That’s when Langford started to investigate ways to improve her skin.
“I watched videos about how to wash and exfoliate my face, what products to use and how I should apply them. Then I started to put my research into action.” Now, Langford applies a pink clay mask in the morning, pre-Zoom meetings, plumps her skin with a collagen sheet mask in the afternoon and uses a micro-needle roller once a fortnight – with serum, of course.
“I have also noticed I have started to get ‘Tech Neck,’” she adds with a smile, “which is ring lines on my neck and chest from looking down at my laptop and phone. So I bought a day and night neck cream, plus I do neck toning exercises when I am listening to a call but don’t have my camera on. I would be too embarrassed to do them at my desk in the office but at home, why not?”
Langford is just one in a long line of people adopting a new, intensified routine. Since the start of the pandemic, 41 per cent of 16 – 24-year-olds admitted to moisturising more, while almost a fifth (18 per cent) spent longer on their routine and one in seven (14 per cent) had used more facial treatment products, like masks.
But in spite of Nolan’s botox blast, it seems the beauty industry is noticing a decline in cosmetic procedures. Now “beauty routines are increasingly adapting to reflect increased periods of time spent at home,” noted The Future Laboratory’s latest beauty report. Indeed, as we start to embrace our natural skin texture, people are investigating natural treatments like retinols (a derivative of Vitamin A) and salicylic acid to improve the overall appearance of skin.
“Quick-fix solutions are being replaced with more measured, long-term beauty rituals,” says Livvy Houghton, senior creative researcher at The Future Laboratory. “The emotional impact of the pandemic, extended periods of working from home and the burden of an uncertain future have resulted in anxiety, declining skin health and premature ageing.
“While we’ve seen this unfold in a matter of months, surprisingly, consumers – being more time-rich than ever – have gained more patience when it comes to treatments and improvements.”
All of which goes to demonstrate that, although our traditional regimes have been disrupted, our new obsession with skincare at home is ultimately positive, providing us with an almost meditative ritual and a welcome dose of escapism – and boy do we need it.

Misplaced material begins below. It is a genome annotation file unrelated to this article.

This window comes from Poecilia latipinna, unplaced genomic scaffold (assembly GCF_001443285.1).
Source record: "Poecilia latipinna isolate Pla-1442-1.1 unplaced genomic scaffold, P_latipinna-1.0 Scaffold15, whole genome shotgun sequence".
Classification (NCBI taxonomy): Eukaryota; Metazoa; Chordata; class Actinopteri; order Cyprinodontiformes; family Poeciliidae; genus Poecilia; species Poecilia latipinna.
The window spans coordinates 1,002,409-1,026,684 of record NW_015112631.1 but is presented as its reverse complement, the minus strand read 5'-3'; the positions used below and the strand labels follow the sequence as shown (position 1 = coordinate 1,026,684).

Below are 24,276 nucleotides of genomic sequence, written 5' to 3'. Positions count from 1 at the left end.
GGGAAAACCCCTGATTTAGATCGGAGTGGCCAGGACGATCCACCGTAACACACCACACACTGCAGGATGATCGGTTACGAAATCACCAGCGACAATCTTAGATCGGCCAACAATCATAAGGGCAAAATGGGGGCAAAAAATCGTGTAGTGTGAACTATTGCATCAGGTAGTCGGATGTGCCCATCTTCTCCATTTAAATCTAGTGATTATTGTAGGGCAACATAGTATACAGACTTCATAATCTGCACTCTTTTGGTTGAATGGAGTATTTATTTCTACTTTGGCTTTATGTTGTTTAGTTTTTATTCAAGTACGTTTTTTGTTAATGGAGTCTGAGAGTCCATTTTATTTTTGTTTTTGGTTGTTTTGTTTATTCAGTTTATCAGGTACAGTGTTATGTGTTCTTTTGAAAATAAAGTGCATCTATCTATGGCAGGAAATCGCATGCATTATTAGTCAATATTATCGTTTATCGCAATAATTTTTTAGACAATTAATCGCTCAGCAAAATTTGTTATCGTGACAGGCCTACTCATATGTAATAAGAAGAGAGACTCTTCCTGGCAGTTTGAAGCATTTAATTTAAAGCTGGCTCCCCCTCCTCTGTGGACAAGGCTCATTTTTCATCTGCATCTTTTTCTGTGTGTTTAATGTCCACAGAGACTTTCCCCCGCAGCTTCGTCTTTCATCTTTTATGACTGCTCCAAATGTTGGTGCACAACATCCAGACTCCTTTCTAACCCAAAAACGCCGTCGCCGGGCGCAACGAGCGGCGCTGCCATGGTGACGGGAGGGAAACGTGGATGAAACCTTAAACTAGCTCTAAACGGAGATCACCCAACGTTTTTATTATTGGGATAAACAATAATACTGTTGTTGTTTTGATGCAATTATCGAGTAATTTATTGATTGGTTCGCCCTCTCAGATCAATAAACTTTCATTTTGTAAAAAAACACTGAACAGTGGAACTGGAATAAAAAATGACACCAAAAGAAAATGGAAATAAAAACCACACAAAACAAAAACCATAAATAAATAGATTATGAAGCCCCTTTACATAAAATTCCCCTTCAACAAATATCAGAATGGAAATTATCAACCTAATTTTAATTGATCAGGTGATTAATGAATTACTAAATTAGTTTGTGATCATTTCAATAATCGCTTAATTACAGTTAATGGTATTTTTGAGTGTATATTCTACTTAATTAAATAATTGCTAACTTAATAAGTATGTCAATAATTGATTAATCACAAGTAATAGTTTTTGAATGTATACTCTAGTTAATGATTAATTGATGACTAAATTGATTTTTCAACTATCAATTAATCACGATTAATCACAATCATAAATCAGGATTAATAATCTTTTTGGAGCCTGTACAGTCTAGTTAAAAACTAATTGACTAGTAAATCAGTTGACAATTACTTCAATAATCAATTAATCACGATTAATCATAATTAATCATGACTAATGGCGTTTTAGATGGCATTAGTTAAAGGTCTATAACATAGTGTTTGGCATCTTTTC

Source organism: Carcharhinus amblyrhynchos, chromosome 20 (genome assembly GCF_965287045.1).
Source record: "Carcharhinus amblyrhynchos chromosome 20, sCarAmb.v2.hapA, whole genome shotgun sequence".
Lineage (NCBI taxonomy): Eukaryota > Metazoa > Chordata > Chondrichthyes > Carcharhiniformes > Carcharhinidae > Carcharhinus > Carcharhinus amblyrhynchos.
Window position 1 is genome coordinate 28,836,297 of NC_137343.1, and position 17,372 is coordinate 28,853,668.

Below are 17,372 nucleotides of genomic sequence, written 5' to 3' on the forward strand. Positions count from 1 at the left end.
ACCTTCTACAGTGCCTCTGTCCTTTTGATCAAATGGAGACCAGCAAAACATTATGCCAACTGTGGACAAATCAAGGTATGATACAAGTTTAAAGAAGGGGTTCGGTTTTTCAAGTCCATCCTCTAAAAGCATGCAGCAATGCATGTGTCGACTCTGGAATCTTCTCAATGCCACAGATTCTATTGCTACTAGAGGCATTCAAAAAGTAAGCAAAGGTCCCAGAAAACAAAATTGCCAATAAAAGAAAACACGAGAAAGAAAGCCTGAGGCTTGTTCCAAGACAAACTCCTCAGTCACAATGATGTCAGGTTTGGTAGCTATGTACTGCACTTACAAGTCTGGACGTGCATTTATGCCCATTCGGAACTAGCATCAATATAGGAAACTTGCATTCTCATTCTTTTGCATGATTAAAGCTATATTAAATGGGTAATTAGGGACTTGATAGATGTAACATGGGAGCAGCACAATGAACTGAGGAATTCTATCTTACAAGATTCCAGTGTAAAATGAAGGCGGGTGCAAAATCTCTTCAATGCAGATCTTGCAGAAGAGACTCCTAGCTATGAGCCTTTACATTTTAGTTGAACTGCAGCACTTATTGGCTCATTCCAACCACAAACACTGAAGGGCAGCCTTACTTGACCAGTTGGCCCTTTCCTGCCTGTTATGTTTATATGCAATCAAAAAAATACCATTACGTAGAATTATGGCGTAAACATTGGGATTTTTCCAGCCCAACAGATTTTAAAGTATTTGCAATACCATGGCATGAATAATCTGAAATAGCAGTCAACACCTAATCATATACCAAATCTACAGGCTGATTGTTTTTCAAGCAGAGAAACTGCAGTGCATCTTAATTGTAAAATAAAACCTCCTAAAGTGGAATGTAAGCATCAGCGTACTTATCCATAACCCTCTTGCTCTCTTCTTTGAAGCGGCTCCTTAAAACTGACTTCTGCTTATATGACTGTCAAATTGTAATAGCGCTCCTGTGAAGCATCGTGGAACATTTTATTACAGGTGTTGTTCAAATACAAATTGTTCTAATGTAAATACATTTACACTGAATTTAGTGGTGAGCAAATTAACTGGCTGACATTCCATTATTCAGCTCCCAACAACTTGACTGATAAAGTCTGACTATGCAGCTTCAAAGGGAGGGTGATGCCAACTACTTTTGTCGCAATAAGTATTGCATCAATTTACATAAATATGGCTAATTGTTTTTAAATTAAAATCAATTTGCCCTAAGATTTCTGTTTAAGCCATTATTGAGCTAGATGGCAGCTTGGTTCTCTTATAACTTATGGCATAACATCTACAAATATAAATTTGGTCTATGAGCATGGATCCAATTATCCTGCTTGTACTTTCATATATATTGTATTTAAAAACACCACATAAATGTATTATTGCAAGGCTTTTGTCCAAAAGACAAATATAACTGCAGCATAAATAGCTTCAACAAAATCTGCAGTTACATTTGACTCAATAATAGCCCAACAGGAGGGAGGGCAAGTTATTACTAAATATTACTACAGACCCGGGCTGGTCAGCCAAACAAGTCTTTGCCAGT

If the trends that have emerged over the last 11 months are anything to go by, Dr Zimri predicts that, once lockdown restrictions are lifted, people will turn to effective medical-grade skincare to make a difference to their skin at a cellular level. “With all this extra focus on the face, it’s likely that face treatments will reign supreme over body treatments, at least for a little while.”
All of which brings home one truth: Zoom Face is actually a pandemic-accelerated quest for the “perfect” face. No wonder we have frown lines and worry wrinkles and that seem like cracks in our laptop screen.
“We’re exposed to a new version of our face – one in a digital mirror, and one which might usually be covered by filters or effects,” says Houghton. And with that comes pros and cons. While it’s a positive that we’re seeing a huge movement around people embracing pimped-up skincare regimes, asking ourselves whether we are “screen fit” has also made us highly self-critical and, as a result, more self-conscious. After 11 months (and counting) shut at home, it’s going to be quite a journey to resolve these conflicting feelings. Either way, though, Houghton advises that “we must learn to be in control of our own feelings towards our appearance”.
But whether it’s holistic methods, manufactured treatments or secret off-camera head-wobbling exercises to battle Tech Neck, one thing is certain: at least we’ll emerge from lockdown with glowing skin.